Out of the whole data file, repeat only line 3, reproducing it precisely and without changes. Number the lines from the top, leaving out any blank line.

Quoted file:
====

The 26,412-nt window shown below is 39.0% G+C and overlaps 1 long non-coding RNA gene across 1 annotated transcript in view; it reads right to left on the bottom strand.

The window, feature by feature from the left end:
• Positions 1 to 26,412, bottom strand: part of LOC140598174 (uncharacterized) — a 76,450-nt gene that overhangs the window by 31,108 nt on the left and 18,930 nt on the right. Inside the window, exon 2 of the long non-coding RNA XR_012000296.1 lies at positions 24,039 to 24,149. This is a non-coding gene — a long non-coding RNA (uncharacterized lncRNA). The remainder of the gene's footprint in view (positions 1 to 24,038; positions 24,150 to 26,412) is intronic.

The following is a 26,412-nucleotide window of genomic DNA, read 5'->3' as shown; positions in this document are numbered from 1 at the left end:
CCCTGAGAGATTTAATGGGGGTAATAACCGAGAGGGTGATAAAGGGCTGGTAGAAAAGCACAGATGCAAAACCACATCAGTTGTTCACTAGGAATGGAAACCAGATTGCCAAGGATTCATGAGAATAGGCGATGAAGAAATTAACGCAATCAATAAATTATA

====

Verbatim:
• Positions 1 to 26,412, bottom strand: part of LOC140598174 (uncharacterized) — a 76,450-nt gene that overhangs the window by 31,108 nt on the left and 18,930 nt on the right. Inside the window, exon 2 of the long non-coding RNA XR_012000296.1 lies at positions 24,039 to 24,149. This is a non-coding gene — a long non-coding RNA (uncharacterized lncRNA). The remainder of the gene's footprint in view (positions 1 to 24,038; positions 24,150 to 26,412) is intronic.